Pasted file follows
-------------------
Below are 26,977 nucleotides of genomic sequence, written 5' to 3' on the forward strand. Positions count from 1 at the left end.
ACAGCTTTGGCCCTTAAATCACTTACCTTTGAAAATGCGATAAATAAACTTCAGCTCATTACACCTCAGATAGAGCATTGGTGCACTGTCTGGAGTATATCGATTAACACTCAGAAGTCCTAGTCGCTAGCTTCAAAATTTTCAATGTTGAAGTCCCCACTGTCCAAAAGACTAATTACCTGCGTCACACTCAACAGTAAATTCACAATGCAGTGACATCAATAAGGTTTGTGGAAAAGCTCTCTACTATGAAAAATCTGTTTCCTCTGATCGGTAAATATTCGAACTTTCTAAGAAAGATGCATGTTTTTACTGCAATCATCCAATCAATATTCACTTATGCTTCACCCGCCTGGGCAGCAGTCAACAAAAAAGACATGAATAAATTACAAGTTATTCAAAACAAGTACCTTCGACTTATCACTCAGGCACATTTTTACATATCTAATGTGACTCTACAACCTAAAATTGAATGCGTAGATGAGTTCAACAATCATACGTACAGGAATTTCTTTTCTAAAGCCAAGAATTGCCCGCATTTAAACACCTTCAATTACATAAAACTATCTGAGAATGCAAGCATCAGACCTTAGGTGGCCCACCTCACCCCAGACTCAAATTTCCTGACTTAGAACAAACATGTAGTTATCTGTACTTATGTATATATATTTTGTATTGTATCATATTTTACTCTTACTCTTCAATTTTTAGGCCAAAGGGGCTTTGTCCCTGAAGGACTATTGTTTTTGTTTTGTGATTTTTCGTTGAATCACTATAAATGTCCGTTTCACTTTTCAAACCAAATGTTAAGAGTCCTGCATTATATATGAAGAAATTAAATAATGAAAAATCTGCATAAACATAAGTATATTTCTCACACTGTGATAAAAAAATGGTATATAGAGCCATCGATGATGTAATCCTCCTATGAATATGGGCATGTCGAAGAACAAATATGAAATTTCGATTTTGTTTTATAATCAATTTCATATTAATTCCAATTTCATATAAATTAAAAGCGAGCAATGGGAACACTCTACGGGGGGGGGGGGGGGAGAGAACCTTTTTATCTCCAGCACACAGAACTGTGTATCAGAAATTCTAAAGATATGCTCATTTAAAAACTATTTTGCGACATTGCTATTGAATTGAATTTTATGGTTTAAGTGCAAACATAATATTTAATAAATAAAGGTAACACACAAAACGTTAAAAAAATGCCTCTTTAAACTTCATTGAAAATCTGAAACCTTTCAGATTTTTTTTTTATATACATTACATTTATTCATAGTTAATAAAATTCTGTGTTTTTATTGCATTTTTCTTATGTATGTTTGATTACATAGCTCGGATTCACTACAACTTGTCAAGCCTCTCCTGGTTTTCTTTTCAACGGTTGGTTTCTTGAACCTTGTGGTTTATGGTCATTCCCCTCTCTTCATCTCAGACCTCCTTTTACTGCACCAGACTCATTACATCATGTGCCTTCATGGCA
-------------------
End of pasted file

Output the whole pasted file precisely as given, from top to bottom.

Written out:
Below are 26,977 nucleotides of genomic sequence, written 5' to 3' on the forward strand. Positions count from 1 at the left end.
ACAGCTTTGGCCCTTAAATCACTTACCTTTGAAAATGCGATAAATAAACTTCAGCTCATTACACCTCAGATAGAGCATTGGTGCACTGTCTGGAGTATATCGATTAACACTCAGAAGTCCTAGTCGCTAGCTTCAAAATTTTCAATGTTGAAGTCCCCACTGTCCAAAAGACTAATTACCTGCGTCACACTCAACAGTAAATTCACAATGCAGTGACATCAATAAGGTTTGTGGAAAAGCTCTCTACTATGAAAAATCTGTTTCCTCTGATCGGTAAATATTCGAACTTTCTAAGAAAGATGCATGTTTTTACTGCAATCATCCAATCAATATTCACTTATGCTTCACCCGCCTGGGCAGCAGTCAACAAAAAAGACATGAATAAATTACAAGTTATTCAAAACAAGTACCTTCGACTTATCACTCAGGCACATTTTTACATATCTAATGTGACTCTACAACCTAAAATTGAATGCGTAGATGAGTTCAACAATCATACGTACAGGAATTTCTTTTCTAAAGCCAAGAATTGCCCGCATTTAAACACCTTCAATTACATAAAACTATCTGAGAATGCAAGCATCAGACCTTAGGTGGCCCACCTCACCCCAGACTCAAATTTCCTGACTTAGAACAAACATGTAGTTATCTGTACTTATGTATATATATTTTGTATTGTATCATATTTTACTCTTACTCTTCAATTTTTAGGCCAAAGGGGCTTTGTCCCTGAAGGACTATTGTTTTTGTTTTGTGATTTTTCGTTGAATCACTATAAATGTCCGTTTCACTTTTCAAACCAAATGTTAAGAGTCCTGCATTATATATGAAGAAATTAAATAATGAAAAATCTGCATAAACATAAGTATATTTCTCACACTGTGATAAAAAAATGGTATATAGAGCCATCGATGATGTAATCCTCCTATGAATATGGGCATGTCGAAGAACAAATATGAAATTTCGATTTTGTTTTATAATCAATTTCATATTAATTCCAATTTCATATAAATTAAAAGCGAGCAATGGGAACACTCTACGGGGGGGGGGGGGGGAGAGAACCTTTTTATCTCCAGCACACAGAACTGTGTATCAGAAATTCTAAAGATATGCTCATTTAAAAACTATTTTGCGACATTGCTATTGAATTGAATTTTATGGTTTAAGTGCAAACATAATATTTAATAAATAAAGGTAACACACAAAACGTTAAAAAAATGCCTCTTTAAACTTCATTGAAAATCTGAAACCTTTCAGATTTTTTTTTTATATACATTACATTTATTCATAGTTAATAAAATTCTGTGTTTTTATTGCATTTTTCTTATGTATGTTTGATTACATAGCTCGGATTCACTACAACTTGTCAAGCCTCTCCTGGTTTTCTTTTCAACGGTTGGTTTCTTGAACCTTGTGGTTTATGGTCATTCCCCTCTCTTCATCTCAGACCTCCTTTTACTGCACCAGACTCATTACATCATGTGCCTTCATGGCA